To further your thinking and rethinking and to stimulate you to “feed” the workshop blog we want to “sharpen” the working theses to a few, but even more provocative statements:
1. The fascinating ability of the Ostroms for formulating helpful questions concerning the possible ways for dealing with “threats to sustainability” is highly fruitful for dealing with mainstream economics, but it must not be regarded as an offensive dealing with them.
2. Their ability to counteract any over-simplification and reduction of complexity, which is also attractive, can be used for developing sustainability economics, but it could also be used for qualifying mainstream economics.
3. The engagement of the Ostroms in examining and re-examining their own theses, as well as their own statements and explanations, especially by looking for the real behavior of individuals and collectives, is undoubtedly productive for the work on sustainability economics. But it is not automatically a characteristic feature of sustainability economics. Their focus on the individual and the micro level in a framework of games is debatable and in some contrast to a more substantial kind of sustainability economics.
4. The interdisciplinary approach of the Ostroms is another highly estimated advantage of the Ostroms that must be used by sustainability economists struggling to overcome these limitations we have already mentioned..
The heritage of the Ostroms is essential for the work in research and teaching in the sense of sustainability economics, but it has to be connected with the dimension of the globalized society resp. humankind, and at the same time with the analysis of social relations, of power relations of property relations.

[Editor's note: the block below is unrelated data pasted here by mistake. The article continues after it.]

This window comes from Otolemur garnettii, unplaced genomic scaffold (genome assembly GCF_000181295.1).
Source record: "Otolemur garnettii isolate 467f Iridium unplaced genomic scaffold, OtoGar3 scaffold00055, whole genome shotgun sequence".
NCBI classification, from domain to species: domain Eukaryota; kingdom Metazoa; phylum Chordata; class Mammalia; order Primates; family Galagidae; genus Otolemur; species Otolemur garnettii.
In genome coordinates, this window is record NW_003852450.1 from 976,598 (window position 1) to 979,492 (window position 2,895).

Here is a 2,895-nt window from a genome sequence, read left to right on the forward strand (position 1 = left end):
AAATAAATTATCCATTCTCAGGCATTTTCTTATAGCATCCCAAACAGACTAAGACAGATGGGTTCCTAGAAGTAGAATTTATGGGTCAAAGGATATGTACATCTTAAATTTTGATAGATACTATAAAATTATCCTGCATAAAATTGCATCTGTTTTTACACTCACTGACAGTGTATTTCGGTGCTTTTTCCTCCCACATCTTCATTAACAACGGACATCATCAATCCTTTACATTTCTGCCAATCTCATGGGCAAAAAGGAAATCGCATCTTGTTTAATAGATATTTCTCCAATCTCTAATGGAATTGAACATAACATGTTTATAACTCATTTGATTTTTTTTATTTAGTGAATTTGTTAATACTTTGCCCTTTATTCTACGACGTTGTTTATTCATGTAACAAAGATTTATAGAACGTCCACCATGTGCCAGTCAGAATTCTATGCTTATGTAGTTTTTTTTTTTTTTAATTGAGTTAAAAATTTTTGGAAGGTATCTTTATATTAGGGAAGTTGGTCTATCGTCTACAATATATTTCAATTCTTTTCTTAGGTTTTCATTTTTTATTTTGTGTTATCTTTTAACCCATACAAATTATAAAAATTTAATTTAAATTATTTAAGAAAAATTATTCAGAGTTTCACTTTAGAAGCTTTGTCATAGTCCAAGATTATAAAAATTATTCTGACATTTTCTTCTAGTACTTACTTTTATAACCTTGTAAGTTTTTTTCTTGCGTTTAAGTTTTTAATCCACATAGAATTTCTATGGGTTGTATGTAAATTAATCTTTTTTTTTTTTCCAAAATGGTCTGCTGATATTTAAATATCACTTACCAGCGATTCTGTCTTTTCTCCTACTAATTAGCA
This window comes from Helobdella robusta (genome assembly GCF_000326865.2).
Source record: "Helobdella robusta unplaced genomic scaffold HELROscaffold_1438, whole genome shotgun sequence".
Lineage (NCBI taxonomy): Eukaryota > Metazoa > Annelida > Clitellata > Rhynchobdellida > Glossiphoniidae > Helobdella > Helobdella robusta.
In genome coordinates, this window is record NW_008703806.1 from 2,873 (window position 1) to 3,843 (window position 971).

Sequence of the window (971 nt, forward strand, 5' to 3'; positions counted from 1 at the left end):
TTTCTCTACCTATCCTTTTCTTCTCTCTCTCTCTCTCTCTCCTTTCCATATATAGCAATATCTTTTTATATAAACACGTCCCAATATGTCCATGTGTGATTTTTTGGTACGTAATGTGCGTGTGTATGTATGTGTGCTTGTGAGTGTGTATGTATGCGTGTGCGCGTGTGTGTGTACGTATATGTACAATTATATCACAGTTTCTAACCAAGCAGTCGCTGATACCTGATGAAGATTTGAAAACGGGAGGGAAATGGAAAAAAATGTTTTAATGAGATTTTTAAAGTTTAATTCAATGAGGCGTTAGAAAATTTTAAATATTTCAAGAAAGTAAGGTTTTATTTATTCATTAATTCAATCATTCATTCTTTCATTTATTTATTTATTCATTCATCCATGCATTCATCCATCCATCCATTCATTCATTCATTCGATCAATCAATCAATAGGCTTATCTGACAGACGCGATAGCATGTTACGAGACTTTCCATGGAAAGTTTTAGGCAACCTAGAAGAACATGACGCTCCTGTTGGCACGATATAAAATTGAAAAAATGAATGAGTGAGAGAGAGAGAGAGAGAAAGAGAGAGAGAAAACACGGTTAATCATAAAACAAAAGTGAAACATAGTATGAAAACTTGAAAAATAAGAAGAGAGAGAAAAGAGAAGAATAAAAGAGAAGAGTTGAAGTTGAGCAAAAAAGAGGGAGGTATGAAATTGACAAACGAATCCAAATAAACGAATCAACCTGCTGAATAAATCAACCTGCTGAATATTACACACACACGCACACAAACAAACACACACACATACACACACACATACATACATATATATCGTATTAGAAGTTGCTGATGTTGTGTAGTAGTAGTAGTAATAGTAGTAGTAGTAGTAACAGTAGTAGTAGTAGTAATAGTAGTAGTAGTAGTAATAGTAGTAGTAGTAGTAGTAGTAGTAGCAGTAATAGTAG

5. The heritage of the Ostroms is also essential for working on bringing solidarity oriented and emancipatory agents – individuals and collectives – together, particularly in three clearly identified, but interconnected political areas of action: The striving for democratic, for social – in particular, a poverty-proof minimum social security – and for ecological standards (1), for the maintenance and democratisation of the public sphere, above all of public finance (2) and for an active commitment to a constructive local and regional development (3). Participatory processes as such do constitute an essential connection and bridge between (1), (2) and (3). We do see real existing and potential possibilities for people here to appropriate knowledge and capacities for solidarity based cooperation, for dealing actively with the causes and perpetrators of social and ecological problems, and in so doing for creating (or being able to create) viable political alliances for positively changing (or being able to change) collective and social life in a sustainable way – acting, via solidarity networking, locally and regionally, supra-regionally, on the European level and globally.